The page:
Knox County Sheriff - Sheriff J.J. Jones
The Knox County Sheriff's Office Animal Control Division provides quality enforcement pertaining to public safety, animal control, and animal welfare. Our Animal Control officers are highly-trained, experienced officers. They investigate animal welfare cases and respond to a variety of citizen requests for service. Some of these services include: leash law enforcement, regulating barking dogs, regulating vicious/dangerous dogs, rabies control, bite quarantines, large animal welfare calls, and horse/cows running-at-large. The Animal Control Division falls within the Patrol Division and the partnership began in July 2010 as a result of reorganization between KCSO and the Young-Williams Animal Center. The Animal Control Division has seven full-time Animal Control officers.
The unit assists patrol in all enforcements functions such as pursuits, officer safety, drug bust support, marijuana eradication, special operations and search and rescue. It provides services to any surrounding counties that request help.
The unit was formed in 1996 when the Sheriff’s Office procured surplus helicopters from the military. It now has a fleet of four OH-58+ and one UH-1H (Huey). It is strictly operated by drug seizures, fines and forfeitures at little cost to taxpayers.
The helicopters have been called to assist during national disasters such as flood ravaged North Carolina when Hurricane Floyd hit the state and during Hurricane Katrina in Louisiana.
The Cold Case Investigation Until was established in February 2008 to reconsider unsolved homicides by re-examining the case file, re-interviewing witnesses and suspects, and reprocessing old evidence by applying modern innovative technology. The unit has worked to digitally upload all documents, audio and video recordings, photographs, and miscellaneous items in each case file, making it more accessible in both a paper and an electronic format.
The Knox County Sheriff’s Office operates three facilities, each offering a secure and well-maintained environment for the inmate population, while providing for the safety of staff and surrounding communities.
New corrections officers attend a Correctional Officer Training Academy that is eleven weeks in length, one of the longest and most comprehensive in the southeastern United States.
The Roger D. Wilson Detention Facility utilizes a direct supervision concept where inmates live in one of 19 pods, with a total of 1036 beds. One pod is an infirmary that houses males in one section and females in another. The Knox County Jail utilizes the linear supervision concept, where inmates are in individual cell blocks, with a total of 215 beds. The Knox County Work Release Center houses approximately 90 inmates who are on work crews.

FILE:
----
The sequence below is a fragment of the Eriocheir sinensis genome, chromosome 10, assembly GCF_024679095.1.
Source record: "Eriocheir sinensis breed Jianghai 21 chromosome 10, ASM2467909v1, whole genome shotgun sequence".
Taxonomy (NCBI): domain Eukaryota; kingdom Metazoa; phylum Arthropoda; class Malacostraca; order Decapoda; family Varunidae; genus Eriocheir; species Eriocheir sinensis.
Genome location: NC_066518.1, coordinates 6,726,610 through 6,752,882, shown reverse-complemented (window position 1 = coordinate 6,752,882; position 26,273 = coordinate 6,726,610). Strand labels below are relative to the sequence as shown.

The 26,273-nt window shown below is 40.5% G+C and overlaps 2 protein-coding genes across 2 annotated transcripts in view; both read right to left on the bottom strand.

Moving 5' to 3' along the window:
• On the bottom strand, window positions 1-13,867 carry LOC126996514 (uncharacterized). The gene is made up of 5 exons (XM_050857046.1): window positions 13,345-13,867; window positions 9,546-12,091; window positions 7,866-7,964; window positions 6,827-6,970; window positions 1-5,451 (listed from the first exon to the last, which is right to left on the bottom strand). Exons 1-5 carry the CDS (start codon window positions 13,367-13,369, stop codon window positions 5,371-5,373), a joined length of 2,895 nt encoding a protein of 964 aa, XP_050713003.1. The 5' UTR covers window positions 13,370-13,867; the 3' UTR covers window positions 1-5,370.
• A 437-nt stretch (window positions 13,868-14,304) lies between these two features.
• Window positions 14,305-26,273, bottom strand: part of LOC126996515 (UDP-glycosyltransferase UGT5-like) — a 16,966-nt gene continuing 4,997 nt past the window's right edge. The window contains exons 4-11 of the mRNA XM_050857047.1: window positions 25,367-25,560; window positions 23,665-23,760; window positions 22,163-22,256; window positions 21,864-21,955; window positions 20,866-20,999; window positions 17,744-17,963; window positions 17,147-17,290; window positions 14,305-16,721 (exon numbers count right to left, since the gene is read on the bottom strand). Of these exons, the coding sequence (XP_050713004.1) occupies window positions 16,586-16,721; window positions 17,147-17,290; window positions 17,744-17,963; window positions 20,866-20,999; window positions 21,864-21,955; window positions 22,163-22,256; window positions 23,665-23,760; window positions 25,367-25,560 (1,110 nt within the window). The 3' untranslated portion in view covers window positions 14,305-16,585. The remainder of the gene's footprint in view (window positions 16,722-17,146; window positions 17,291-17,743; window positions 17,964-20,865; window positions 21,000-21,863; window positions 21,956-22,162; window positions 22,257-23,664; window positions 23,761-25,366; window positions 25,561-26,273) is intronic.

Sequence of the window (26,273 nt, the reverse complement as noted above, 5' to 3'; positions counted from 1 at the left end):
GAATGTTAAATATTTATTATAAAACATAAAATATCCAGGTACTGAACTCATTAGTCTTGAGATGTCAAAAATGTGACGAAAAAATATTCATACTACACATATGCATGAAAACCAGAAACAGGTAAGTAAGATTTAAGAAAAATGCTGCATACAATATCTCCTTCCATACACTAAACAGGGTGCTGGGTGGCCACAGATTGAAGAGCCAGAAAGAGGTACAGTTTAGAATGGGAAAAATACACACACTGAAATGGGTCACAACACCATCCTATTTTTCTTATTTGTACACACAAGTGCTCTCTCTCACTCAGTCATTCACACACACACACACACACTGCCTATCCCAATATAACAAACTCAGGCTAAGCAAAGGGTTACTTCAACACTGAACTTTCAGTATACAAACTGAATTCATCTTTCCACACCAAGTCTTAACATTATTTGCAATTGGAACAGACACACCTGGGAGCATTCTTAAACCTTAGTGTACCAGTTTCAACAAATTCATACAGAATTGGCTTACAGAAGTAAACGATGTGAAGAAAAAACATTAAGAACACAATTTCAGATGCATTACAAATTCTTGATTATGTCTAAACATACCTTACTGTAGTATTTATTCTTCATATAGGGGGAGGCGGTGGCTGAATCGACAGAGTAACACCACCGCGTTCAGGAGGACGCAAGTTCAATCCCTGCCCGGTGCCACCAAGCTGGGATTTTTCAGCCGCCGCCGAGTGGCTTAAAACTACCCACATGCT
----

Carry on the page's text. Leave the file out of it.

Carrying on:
The Intake Center, serving all local, state, and federal law enforcement communities, is the gateway into the Knox County Penal System and processes more than 30,000 individuals each year.
The Knox County Sheriff’s Office strives to reduce the rate of recidivism through a variety of programs, which allows inmates to prepare themselves to again become productive citizens.
This division provides certified officers in and around the court areas. They also assist in the screening people as they enter the City/County Building and the Old Courthouse through metal detectors and they check items through x-ray machines.
The Bailiffs are assigned to work with a specific judge and are responsible for opening court and managing the courtroom.
The Forensics Unit responds to crime scenes to interpret, collect, document, and store evidence. The unit provides the investigator with a starting point by determining the identities of suspects and victims and to piece together the physical evidence found at the scene.
The division investigates property crime such as burglary, theft, auto theft, vandalism, fraud and forgery. The detectives work very hard to have one of the highest clearance rates in the country. Hundreds of thousands of dollars I stolen property is recovered and returned to the rightful owners every year.
The unit works with many agencies such as the FBI Safe Street Task Force, the FBI Joint Terrorism Task Force, U.S. Marshals, and the U.S. Attorney’s Office Anti-Terrorism Advisory Committee as they share information and help make our area safe. Officers also conduct classes on homeland security issues and gang education.
The Juvenile Crime Task Force works with Juvenile Court in investigating, arresting, and serving court orders against adults who have been accused of committing a crime against a child. The Task Force is looks for solutions to juvenile problems by working with DCS, Knox County Schools, the Attorney General’s Office and Helen Ross McNabb.
The unit is committed to the thorough and timely investigation for all crimes assigned to it. The detectives use teamwork, proven and nationally accepted interview techniques, innovative thinking, and crime scene forensic analysis to help solve homicides and other major crimes.
The Narcotics Unit was created to reinforce the efforts of the Metro Unit, especially in the rural area. The unit has grown in size and handles all the special investigations at the Sheriff’s Office. The Narcotics Unit also has a Task Force attached to the FBI, the DEA, and the ATF.